Psychological barriers prevent some mentally ill from seeking help

December 01, 2001

More than 60 percent of individuals with serious mental illness may not be receiving treatment, and contrary to previous research, the rural mentally ill are more likely to get treatment than their urban counterparts, according to a new study.

"The majority of untreated people with serious mental illness do not believe they have emotional problems requiring treatment, and most of those who recognize they need help prefer to deal with the problem on their own," says lead study author Ronald C. Kessler, Ph.D., a professor at Harvard Medical School and at the Institute for Social Research at the University of Michigan.

An estimated 10 million Americans meet criteria for serious mental illness according to the study, published in the December issue of Health Services Research.

Efforts to reform mental health care tend to focus on barriers like not having the money for treatment or not knowing where to find treatment, says Kessler, arguing for a broader approach. "Overhauling the existing treatment system to reduce financial and situational barriers is unlikely, by itself, to reduce unmet need entirely," the researcher says.

Kessler and colleagues examined data from the National Comorbidity Survey, a household survey of more than 8,000 individuals age 15 to 54, designed to diagnose mental illness. About 6 percent of those surveyed had a serious mental illness such as panic disorder, post traumatic stress disorder, major depression, manic depression, schizophrenia or another mental disorder resulting in serious personal problems, work disruptions or suicide attempts or plans.

During the year before they were surveyed, 62.8 percent of the seriously mentally ill respondents received no stable treatment from a professional such as a psychiatrist or other medical doctor, nurse, psychologist, social worker or counselor, the researchers found. Of that population, 46.2 percent received no treatment and 16.6 percent dropped out of treatment.

A majority of the untreated seriously mentally illness individuals felt they did not have an emotional problem. Untreated individuals who recognized they had a problem most often said they would rather address their problem themselves than seek treatment. Other treatment barriers included not knowing where to find treatment, money problems and lack of confidence that treatment would help, the researchers found.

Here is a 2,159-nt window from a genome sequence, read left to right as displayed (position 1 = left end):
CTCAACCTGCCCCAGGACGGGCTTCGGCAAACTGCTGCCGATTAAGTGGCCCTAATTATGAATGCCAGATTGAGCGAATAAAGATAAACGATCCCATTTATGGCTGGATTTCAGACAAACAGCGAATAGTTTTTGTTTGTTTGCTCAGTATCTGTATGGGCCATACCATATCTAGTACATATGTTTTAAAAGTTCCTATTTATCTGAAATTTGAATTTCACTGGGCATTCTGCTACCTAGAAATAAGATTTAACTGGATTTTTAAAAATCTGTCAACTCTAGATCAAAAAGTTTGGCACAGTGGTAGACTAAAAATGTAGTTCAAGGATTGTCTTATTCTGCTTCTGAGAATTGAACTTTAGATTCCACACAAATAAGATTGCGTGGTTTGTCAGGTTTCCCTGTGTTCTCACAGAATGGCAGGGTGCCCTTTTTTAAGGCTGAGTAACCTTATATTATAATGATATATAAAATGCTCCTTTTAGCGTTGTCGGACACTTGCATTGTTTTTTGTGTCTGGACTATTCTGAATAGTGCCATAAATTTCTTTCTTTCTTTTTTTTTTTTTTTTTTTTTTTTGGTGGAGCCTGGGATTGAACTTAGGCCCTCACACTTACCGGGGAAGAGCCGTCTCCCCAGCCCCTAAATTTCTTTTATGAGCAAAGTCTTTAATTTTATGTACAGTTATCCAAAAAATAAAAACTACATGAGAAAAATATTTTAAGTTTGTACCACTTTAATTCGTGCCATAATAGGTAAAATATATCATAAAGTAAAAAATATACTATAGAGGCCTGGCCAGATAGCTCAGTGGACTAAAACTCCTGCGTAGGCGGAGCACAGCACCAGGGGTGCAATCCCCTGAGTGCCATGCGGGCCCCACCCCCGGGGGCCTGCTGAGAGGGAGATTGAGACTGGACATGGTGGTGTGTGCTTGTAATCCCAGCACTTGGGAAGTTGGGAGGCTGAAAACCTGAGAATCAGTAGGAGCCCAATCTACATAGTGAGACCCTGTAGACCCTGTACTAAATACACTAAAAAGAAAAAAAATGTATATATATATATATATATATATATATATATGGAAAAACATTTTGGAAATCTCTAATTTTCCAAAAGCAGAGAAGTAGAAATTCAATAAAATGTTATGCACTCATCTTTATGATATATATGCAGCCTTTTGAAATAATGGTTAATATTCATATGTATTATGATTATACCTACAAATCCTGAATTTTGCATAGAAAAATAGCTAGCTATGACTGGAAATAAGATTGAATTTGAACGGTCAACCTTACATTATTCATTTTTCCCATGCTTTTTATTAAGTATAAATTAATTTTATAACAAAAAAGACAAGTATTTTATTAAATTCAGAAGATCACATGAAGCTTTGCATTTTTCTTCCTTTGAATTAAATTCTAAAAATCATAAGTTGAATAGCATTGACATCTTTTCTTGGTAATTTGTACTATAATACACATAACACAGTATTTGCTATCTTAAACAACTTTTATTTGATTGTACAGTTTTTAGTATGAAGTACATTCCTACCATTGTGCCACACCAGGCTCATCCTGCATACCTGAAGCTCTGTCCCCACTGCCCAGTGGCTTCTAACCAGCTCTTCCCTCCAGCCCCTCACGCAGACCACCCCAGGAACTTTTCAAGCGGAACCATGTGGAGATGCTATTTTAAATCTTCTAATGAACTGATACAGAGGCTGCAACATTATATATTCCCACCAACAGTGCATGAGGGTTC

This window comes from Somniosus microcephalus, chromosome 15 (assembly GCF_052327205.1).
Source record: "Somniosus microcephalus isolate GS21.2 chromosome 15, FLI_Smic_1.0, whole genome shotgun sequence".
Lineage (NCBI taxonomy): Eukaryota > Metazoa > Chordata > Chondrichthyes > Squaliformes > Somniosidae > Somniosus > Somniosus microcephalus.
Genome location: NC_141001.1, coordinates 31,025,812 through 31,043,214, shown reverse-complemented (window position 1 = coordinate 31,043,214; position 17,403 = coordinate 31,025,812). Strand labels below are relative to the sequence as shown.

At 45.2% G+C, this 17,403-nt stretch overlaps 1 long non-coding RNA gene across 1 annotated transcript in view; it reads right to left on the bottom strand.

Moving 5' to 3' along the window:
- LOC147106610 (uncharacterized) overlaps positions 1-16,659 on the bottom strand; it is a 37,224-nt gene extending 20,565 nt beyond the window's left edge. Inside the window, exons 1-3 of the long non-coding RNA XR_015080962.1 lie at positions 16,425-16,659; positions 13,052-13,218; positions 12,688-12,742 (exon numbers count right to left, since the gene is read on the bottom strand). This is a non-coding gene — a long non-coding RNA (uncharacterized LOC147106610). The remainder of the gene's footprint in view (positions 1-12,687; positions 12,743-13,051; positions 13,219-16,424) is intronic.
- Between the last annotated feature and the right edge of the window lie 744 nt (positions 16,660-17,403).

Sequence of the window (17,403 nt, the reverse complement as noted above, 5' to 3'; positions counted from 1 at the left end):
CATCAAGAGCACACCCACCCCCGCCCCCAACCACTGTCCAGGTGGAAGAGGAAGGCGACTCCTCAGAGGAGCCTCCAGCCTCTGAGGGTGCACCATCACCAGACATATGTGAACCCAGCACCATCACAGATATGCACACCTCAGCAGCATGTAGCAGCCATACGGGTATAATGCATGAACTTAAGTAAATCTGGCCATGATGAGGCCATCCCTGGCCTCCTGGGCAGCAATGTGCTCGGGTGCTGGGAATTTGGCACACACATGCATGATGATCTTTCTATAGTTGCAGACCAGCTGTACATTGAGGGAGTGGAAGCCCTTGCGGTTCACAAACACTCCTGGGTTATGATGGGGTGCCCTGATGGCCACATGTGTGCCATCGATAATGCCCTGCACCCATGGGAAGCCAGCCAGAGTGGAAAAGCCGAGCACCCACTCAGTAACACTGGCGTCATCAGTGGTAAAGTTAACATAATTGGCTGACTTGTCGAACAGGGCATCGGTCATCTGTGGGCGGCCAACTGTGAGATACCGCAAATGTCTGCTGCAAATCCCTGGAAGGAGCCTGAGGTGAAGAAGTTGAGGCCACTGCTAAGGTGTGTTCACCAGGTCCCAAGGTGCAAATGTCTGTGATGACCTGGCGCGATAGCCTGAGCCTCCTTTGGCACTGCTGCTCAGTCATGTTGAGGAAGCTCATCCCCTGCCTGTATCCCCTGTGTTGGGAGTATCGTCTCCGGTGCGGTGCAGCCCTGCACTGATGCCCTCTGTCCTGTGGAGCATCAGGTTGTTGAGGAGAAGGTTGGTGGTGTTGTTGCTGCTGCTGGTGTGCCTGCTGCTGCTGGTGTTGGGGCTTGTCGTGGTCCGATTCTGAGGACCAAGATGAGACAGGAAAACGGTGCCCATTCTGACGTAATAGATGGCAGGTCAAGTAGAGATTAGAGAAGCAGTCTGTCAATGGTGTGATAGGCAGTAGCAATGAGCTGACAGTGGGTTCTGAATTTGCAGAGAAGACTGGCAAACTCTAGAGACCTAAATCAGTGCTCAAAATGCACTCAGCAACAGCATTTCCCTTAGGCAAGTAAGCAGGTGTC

Kessler and colleagues noted that younger seriously mentally ill individuals (age 18 to 34) were heavily represented in the untreated category.

Contrary to previous research, Kessler and colleagues found rural individuals were more likely than others to receive treatment, and less likely to report stigma as a treatment barrier. "This finding clashes with the naïve notion that concerns about what the neighbors think are greater in rural than urban areas," Kessler says.

Kessler and colleagues note that their research didn't include homeless or institutionalized individuals, and their definition of serious mental illness was narrow--so their estimated prevalence of serious mental illness is probably conservative. Also, their study data were collected in the early 1990s, before the rise of new antidepressant and antipsychotic medications and of the managed care industry.
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This research was supported by grants from the National Institute of Mental Health, the National Institute of Drug Abuse, and the W.T. Grant Foundation.

Health Services Research is the bimonthly peer-reviewed journal of the Academy for Health Services Research and Health Policy and is owned by Health Research and Educational Trust. For information about the journal, contact Alice Schaller at (510) 643-5439 or email alices@uclink4.berkeley.edu.

Posted by the Center for the Advancement of Health (http://www.cfah.org). For more research news and information, go to our special section devoted to health and behavior in the "Peer-Reviewed Journals" area of Eurekalert!, http://www.eurekalert.org/jrnls/cfah/. For information about the Center, call Ira Allen, iallen@cfah.org, (202) 387-2829.

Center for Advancing Health

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